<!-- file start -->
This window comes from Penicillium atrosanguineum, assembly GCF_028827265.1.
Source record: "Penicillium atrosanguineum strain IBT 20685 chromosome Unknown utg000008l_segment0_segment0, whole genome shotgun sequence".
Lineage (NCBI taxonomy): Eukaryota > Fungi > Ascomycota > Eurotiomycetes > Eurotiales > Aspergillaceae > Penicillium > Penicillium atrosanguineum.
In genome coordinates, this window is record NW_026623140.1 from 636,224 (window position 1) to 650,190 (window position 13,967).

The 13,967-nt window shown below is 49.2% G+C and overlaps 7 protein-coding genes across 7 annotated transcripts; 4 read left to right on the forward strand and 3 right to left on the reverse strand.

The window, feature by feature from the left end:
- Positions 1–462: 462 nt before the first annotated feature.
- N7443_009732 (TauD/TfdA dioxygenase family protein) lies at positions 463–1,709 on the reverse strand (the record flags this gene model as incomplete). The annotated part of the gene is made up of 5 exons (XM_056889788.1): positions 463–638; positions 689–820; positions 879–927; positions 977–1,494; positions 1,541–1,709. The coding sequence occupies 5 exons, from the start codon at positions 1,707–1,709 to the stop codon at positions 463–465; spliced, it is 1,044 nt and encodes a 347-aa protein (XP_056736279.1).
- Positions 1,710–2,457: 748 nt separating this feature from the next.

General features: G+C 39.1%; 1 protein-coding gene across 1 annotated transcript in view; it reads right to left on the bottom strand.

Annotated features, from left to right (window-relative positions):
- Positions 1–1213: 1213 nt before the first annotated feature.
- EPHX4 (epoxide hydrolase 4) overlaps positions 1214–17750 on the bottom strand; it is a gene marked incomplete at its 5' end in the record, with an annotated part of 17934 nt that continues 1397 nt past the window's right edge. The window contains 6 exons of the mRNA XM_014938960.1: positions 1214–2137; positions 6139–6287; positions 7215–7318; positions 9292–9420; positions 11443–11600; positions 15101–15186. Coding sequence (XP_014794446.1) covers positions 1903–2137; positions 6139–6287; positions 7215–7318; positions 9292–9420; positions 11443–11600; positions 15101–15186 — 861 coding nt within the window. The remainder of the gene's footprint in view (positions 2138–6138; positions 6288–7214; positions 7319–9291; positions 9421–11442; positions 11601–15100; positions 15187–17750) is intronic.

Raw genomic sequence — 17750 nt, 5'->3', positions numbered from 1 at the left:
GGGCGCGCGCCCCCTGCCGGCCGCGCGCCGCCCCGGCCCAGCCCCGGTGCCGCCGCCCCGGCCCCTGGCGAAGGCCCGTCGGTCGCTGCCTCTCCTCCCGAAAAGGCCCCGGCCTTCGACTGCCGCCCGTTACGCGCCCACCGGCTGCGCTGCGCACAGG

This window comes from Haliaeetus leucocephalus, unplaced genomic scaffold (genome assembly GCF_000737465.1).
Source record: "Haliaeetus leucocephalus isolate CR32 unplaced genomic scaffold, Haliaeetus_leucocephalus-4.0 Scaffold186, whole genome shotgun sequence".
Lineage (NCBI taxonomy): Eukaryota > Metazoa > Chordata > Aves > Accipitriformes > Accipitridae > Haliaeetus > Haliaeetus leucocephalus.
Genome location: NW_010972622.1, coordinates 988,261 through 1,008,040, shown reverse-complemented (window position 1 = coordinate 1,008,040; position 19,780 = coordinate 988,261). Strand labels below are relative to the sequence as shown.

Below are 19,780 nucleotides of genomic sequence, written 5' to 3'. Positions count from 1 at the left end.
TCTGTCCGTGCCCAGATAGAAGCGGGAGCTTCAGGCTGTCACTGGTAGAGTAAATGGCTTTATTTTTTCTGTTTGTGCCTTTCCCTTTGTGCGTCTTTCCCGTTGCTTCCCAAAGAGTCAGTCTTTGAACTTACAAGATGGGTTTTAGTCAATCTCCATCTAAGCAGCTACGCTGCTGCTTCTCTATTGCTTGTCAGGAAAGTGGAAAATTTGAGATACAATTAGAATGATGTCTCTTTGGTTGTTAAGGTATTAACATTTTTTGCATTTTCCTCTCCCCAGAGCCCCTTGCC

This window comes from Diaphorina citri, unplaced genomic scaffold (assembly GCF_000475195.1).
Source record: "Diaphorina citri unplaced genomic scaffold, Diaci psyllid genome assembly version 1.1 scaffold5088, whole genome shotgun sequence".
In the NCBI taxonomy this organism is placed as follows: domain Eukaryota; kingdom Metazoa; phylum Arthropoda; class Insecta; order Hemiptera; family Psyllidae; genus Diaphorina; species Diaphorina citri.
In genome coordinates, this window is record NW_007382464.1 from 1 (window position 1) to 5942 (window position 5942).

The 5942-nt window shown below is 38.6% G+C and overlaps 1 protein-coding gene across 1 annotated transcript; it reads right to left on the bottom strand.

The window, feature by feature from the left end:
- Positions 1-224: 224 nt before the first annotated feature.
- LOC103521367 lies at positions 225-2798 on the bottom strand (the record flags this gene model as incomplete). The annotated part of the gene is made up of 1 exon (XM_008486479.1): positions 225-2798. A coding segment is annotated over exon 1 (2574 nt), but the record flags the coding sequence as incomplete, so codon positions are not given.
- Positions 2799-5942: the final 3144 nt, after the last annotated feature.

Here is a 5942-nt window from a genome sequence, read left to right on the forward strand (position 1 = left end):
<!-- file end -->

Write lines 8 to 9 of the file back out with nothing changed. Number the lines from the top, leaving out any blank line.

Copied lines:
- N7443_009732 (TauD/TfdA dioxygenase family protein) lies at positions 463–1,709 on the reverse strand (the record flags this gene model as incomplete). The annotated part of the gene is made up of 5 exons (XM_056889788.1): positions 463–638; positions 689–820; positions 879–927; positions 977–1,494; positions 1,541–1,709. The coding sequence occupies 5 exons, from the start codon at positions 1,707–1,709 to the stop codon at positions 463–465; spliced, it is 1,044 nt and encodes a 347-aa protein (XP_056736279.1).
- Positions 1,710–2,457: 748 nt separating this feature from the next.